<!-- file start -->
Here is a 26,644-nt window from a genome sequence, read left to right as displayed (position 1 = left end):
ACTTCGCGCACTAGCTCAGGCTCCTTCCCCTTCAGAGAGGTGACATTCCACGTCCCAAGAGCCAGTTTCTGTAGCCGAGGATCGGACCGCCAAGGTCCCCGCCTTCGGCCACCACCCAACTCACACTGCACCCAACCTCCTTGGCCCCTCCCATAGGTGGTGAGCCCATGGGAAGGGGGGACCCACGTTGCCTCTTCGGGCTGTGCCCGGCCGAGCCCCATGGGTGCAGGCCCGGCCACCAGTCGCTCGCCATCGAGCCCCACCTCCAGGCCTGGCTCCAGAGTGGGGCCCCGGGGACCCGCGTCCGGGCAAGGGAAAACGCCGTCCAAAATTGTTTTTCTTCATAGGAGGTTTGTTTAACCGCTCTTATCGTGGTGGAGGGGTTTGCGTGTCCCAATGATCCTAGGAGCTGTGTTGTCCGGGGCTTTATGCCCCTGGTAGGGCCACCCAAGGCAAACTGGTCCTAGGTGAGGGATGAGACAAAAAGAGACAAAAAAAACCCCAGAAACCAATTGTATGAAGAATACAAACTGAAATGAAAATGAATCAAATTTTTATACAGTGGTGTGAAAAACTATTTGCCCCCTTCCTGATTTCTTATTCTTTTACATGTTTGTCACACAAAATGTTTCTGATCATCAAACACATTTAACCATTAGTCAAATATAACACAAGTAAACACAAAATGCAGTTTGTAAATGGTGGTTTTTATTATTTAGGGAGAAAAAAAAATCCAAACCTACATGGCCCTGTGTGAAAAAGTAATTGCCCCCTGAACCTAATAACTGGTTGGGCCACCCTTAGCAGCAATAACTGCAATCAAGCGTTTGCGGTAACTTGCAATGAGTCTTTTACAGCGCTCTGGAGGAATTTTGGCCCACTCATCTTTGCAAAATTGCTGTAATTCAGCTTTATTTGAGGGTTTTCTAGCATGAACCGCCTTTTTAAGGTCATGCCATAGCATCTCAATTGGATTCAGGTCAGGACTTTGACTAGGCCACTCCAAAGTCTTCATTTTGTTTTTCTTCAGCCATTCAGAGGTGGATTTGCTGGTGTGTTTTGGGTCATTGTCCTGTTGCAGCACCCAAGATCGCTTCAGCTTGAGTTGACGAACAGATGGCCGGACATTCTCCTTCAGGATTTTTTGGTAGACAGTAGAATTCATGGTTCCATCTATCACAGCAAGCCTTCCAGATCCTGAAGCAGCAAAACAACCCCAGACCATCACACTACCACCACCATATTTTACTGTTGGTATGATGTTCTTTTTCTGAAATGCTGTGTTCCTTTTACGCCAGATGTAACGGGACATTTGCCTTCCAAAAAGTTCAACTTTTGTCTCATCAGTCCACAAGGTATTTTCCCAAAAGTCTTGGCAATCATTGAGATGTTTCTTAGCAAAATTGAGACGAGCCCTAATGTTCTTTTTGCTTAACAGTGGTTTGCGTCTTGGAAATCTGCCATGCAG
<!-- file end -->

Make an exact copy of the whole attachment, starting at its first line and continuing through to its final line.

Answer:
Here is a 26,644-nt window from a genome sequence, read left to right as displayed (position 1 = left end):
ACTTCGCGCACTAGCTCAGGCTCCTTCCCCTTCAGAGAGGTGACATTCCACGTCCCAAGAGCCAGTTTCTGTAGCCGAGGATCGGACCGCCAAGGTCCCCGCCTTCGGCCACCACCCAACTCACACTGCACCCAACCTCCTTGGCCCCTCCCATAGGTGGTGAGCCCATGGGAAGGGGGGACCCACGTTGCCTCTTCGGGCTGTGCCCGGCCGAGCCCCATGGGTGCAGGCCCGGCCACCAGTCGCTCGCCATCGAGCCCCACCTCCAGGCCTGGCTCCAGAGTGGGGCCCCGGGGACCCGCGTCCGGGCAAGGGAAAACGCCGTCCAAAATTGTTTTTCTTCATAGGAGGTTTGTTTAACCGCTCTTATCGTGGTGGAGGGGTTTGCGTGTCCCAATGATCCTAGGAGCTGTGTTGTCCGGGGCTTTATGCCCCTGGTAGGGCCACCCAAGGCAAACTGGTCCTAGGTGAGGGATGAGACAAAAAGAGACAAAAAAAACCCCAGAAACCAATTGTATGAAGAATACAAACTGAAATGAAAATGAATCAAATTTTTATACAGTGGTGTGAAAAACTATTTGCCCCCTTCCTGATTTCTTATTCTTTTACATGTTTGTCACACAAAATGTTTCTGATCATCAAACACATTTAACCATTAGTCAAATATAACACAAGTAAACACAAAATGCAGTTTGTAAATGGTGGTTTTTATTATTTAGGGAGAAAAAAAAATCCAAACCTACATGGCCCTGTGTGAAAAAGTAATTGCCCCCTGAACCTAATAACTGGTTGGGCCACCCTTAGCAGCAATAACTGCAATCAAGCGTTTGCGGTAACTTGCAATGAGTCTTTTACAGCGCTCTGGAGGAATTTTGGCCCACTCATCTTTGCAAAATTGCTGTAATTCAGCTTTATTTGAGGGTTTTCTAGCATGAACCGCCTTTTTAAGGTCATGCCATAGCATCTCAATTGGATTCAGGTCAGGACTTTGACTAGGCCACTCCAAAGTCTTCATTTTGTTTTTCTTCAGCCATTCAGAGGTGGATTTGCTGGTGTGTTTTGGGTCATTGTCCTGTTGCAGCACCCAAGATCGCTTCAGCTTGAGTTGACGAACAGATGGCCGGACATTCTCCTTCAGGATTTTTTGGTAGACAGTAGAATTCATGGTTCCATCTATCACAGCAAGCCTTCCAGATCCTGAAGCAGCAAAACAACCCCAGACCATCACACTACCACCACCATATTTTACTGTTGGTATGATGTTCTTTTTCTGAAATGCTGTGTTCCTTTTACGCCAGATGTAACGGGACATTTGCCTTCCAAAAAGTTCAACTTTTGTCTCATCAGTCCACAAGGTATTTTCCCAAAAGTCTTGGCAATCATTGAGATGTTTCTTAGCAAAATTGAGACGAGCCCTAATGTTCTTTTTGCTTAACAGTGGTTTGCGTCTTGGAAATCTGCCATGCAG